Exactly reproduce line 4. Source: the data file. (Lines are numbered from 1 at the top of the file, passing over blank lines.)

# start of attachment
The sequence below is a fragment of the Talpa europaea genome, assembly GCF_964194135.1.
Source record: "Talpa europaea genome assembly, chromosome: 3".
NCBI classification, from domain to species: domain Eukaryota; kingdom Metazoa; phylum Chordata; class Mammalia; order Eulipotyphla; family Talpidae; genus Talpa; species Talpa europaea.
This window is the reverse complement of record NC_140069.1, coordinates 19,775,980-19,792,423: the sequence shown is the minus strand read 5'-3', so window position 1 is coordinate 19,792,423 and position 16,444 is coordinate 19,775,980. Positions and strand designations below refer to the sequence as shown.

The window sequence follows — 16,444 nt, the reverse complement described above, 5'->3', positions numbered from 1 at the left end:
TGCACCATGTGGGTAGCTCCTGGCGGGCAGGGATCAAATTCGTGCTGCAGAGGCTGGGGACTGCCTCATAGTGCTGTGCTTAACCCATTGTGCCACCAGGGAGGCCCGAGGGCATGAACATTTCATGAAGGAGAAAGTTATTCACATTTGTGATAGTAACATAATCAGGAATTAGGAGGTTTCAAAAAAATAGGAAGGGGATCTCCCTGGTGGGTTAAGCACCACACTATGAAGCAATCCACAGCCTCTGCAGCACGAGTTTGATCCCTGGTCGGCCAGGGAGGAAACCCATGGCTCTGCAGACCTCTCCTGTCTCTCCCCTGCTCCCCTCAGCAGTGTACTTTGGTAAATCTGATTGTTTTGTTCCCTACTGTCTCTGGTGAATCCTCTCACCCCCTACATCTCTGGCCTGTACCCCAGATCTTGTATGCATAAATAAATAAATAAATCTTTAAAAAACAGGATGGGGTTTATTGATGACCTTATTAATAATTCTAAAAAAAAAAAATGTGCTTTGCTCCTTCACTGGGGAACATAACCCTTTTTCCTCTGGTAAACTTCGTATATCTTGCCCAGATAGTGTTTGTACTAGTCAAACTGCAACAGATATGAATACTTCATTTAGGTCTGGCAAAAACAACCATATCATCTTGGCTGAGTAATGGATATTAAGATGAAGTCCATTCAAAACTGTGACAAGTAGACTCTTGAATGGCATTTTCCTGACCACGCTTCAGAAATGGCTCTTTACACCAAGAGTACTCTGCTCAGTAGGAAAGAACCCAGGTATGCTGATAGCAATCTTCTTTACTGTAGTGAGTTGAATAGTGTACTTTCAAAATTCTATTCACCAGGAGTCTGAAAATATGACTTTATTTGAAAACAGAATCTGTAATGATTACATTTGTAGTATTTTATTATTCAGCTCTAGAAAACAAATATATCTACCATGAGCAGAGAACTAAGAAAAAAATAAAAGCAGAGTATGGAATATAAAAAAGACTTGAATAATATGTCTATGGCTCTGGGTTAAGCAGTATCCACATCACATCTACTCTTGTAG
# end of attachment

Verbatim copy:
This window is the reverse complement of record NC_140069.1, coordinates 19,775,980-19,792,423: the sequence shown is the minus strand read 5'-3', so window position 1 is coordinate 19,792,423 and position 16,444 is coordinate 19,775,980. Positions and strand designations below refer to the sequence as shown.